Upgrades vs update: what's the difference? The app store on your phone tells you that 10 apps need to be updated. You hear about a new upgrade for your computer. Apple announced that the iOS 6 upgrade will soon be available for your iPhone and iPad. What does that mean and why should you care? Let's end this confusion once and for all.
Firmware, operating systems, programs, software, and apps can be updated or upgraded. It helps to understand the difference between firmware and operating systems before you continue.
Upgrade vs Update
When a manufacturer needs to make small bug fixes, add the Vudu service to their media player box, or otherwise tweak an operating system, software or app, it is considered an update.
When major features, pre-installed apps, and menus change, it's usually an upgrade. When you install Mountain Lion on your Mac computer, it's an upgrade. When you change from Windows 7 to Windows 8, it's an upgrade.
Let's look at Apple TV as an example. Recently, Hulu Plus was added to its list of streaming apps. That was an update. Several months ago Apple TV changed its menus from text lists to a grid of app icons. That was an upgrade.
How to tell if it's an update or an upgrade—Versions
When you have to buy software for a whole new operating system, or for a new program or app, you know that you have purchased an upgrade. Looking at a program's, or operating system's, version number is another way to know if you have upgraded your operating system, or simply updated it. Along with wildcat names like Mac's Snow Leopard and Mountain Lion, or Android's infinite cute names of desserts and candies—Jelly Bean, Gingerbread, Ice Cream Sandwich (ICS)—each operating system has a version number.
The version number can usually be found in a menu under "about this computer," or under "system info." Many of the Mac programs will briefly show the software version when it opens. On a Mac it's under the Apple menu "About this Mac." On an iPhone open the settings app, then go to General>About>Version. On an Android it's in the Settings>About Phone and look for the Android Version.
On a PC, you can find out the windows version number by typing "winver" in the search bar. Windows has frequent security updates and other bug fixes. When there are enough updates needed to make major changes, Microsoft calls it a "service pack." This will be listed in your winver window.
A version number will often have two or three parts. The version for the Mountain Lion operating system is 10.8. This week there was an update that fixed bugs in the system. My current operating system version is now 10.8.1. The third number indicates the number of an update.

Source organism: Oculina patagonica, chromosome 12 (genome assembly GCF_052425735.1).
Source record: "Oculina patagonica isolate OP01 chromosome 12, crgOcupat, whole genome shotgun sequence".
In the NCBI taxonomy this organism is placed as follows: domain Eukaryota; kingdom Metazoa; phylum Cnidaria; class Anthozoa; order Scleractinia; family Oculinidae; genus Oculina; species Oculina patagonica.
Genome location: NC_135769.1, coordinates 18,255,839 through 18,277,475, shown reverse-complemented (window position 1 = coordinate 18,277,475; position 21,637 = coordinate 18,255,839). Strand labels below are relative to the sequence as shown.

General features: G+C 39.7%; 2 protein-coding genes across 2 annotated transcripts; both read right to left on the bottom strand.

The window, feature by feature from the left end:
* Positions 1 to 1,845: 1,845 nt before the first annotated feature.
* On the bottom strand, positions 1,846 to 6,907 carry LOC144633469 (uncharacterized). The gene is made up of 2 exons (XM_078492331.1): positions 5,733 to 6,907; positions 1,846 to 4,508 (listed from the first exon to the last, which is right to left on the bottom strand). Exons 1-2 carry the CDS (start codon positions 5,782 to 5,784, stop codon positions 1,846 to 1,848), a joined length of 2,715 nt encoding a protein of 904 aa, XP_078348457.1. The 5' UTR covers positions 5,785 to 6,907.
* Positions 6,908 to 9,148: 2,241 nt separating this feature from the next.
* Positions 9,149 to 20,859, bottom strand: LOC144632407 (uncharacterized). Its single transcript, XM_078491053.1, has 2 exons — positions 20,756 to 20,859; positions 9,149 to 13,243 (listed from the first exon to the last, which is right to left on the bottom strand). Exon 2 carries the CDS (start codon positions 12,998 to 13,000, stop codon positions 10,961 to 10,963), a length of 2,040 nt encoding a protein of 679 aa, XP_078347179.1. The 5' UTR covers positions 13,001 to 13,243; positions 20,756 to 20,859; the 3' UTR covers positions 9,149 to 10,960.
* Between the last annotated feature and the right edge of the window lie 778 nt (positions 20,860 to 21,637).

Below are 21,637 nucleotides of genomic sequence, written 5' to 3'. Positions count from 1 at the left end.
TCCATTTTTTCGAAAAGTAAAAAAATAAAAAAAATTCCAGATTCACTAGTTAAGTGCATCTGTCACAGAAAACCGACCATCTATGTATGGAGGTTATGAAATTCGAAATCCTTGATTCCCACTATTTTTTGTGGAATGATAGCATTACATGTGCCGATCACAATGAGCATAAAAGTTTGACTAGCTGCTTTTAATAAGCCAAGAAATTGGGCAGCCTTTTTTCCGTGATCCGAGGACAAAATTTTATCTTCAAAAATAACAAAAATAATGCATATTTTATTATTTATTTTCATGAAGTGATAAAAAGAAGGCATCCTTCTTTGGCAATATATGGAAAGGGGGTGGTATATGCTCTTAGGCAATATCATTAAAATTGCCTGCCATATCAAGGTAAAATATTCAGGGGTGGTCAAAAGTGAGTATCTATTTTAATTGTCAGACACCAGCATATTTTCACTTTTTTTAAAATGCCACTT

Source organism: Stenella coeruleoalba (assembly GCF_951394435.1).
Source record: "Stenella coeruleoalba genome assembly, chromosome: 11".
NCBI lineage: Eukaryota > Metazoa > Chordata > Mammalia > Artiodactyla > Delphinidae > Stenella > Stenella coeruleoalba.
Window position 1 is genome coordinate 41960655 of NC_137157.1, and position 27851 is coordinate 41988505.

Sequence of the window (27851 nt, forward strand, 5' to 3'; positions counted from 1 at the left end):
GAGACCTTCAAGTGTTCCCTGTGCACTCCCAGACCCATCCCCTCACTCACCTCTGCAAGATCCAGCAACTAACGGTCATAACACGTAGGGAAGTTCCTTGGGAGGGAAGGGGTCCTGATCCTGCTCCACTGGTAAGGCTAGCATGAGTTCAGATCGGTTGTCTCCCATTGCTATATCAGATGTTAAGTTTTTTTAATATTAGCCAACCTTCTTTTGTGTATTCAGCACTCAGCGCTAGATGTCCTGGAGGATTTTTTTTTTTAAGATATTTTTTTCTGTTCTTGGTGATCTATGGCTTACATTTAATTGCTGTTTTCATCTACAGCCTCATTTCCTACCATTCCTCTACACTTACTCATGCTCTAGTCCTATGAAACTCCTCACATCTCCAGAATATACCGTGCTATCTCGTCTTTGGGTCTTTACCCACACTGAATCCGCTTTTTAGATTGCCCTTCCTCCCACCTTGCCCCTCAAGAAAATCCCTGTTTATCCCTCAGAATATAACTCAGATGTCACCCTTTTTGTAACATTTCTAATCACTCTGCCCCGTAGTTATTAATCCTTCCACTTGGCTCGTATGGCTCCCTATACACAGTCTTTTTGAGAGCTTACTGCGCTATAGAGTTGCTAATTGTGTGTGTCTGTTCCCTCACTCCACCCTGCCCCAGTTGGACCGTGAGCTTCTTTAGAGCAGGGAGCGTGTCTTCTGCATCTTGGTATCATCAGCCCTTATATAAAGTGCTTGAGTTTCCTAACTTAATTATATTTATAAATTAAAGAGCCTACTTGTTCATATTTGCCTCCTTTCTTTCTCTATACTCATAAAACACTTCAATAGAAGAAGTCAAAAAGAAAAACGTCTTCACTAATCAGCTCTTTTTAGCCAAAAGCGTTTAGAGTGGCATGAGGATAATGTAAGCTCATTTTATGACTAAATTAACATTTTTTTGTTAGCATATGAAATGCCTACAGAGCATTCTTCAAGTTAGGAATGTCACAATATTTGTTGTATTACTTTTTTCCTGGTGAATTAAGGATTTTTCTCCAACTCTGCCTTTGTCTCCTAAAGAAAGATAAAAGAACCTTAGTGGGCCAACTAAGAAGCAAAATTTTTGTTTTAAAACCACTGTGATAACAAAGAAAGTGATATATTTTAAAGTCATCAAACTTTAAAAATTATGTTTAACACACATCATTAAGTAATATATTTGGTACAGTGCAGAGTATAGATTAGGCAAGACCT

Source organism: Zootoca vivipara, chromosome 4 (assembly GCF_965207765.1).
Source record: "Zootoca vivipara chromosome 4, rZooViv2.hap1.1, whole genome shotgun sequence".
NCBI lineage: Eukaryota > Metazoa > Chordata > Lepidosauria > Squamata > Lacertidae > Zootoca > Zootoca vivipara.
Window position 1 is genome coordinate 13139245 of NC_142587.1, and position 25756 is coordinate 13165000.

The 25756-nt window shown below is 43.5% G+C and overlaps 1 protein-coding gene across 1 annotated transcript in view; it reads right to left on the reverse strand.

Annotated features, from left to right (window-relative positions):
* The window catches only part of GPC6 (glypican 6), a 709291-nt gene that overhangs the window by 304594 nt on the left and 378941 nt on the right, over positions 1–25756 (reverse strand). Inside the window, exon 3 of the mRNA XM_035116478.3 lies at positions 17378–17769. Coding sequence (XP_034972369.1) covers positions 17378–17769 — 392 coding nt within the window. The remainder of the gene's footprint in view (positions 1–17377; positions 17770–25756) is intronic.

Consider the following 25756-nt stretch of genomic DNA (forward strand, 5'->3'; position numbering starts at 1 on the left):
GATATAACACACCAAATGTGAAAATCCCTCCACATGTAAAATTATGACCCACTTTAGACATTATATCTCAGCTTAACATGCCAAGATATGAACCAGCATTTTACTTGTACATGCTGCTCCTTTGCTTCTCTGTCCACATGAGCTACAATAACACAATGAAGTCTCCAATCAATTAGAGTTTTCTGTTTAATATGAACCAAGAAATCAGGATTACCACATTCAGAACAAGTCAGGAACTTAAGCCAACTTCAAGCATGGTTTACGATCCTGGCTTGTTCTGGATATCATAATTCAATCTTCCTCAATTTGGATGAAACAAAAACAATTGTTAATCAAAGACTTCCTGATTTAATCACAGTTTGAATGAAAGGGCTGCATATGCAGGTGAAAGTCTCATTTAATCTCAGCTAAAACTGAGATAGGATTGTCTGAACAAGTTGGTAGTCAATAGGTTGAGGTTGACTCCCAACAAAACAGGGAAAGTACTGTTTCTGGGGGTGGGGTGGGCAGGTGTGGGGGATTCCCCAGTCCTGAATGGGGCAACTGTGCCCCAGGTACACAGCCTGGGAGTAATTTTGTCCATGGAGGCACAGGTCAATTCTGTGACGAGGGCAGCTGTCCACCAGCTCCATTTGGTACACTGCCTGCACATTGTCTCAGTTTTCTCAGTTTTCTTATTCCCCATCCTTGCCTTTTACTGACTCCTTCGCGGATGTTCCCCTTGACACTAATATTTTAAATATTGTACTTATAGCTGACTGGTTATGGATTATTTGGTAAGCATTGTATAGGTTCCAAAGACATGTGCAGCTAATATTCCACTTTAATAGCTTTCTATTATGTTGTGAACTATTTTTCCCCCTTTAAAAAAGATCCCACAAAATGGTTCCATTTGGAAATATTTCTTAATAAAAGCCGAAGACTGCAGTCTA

Examples of Android versions:
Honeycomb = 3.0
Ice Cream Sandwich= 4.0
Jelly Bean = 4.1
Examples of Mac OS X versions:
Leopard = 10.5
Snow Leopard = 10.6
Lion = 10.7
Mountain Lion = 10.8
Why should you care?
Compatibility is one reason you should care which version of an operating system your computer or device is running. Software, apps, and even hardware accessories have certain "system requirements." And those system requirements often list the version numbers.
Getting the most from your device. Without having to buy a new device, an upgrade brings cool new features. Some features enhance the hardware; iOS 5 for iPhone brought the ability to take photos using the volume button. Others are software based; iOS 5 brought us the Siri assistant. Some upgrades make your current computer or phone act like you just bought a new one. Be sure to upgrade so you don't miss out on getting the most from your device. By the way, iOS 6 will be arriving in September 2012. Be sure to say "yes" when you iPhone or iPad asks if you want to upgrade.
A couple more things to consider about updates and upgrades. When you update your software, it's usually harmless because it changes minor actions, or fixes certain bugs. Still, when you update (or upgrade) a device, be sure you don't interrupt the process by turning off your device, or trying to use another app. An interrupted update on a media player could require that you reinstall the original firmware.
An upgrade is often a major change and can affect any apps (and their data) that may be incompatible with the new version. Before you install an upgrade, be sure to back up all of your documents, media files, and/or app data that are currently on your computer or device. While I have never had a failed upgrade, it only takes one devastating loss of your important information to never forget to backup.
Learn how to upgrade your iPhone
Before you upgrade to Mountain Lion
Why you'll want to upgrade to Mountain Lion
What is Firmware and What is an Operating System?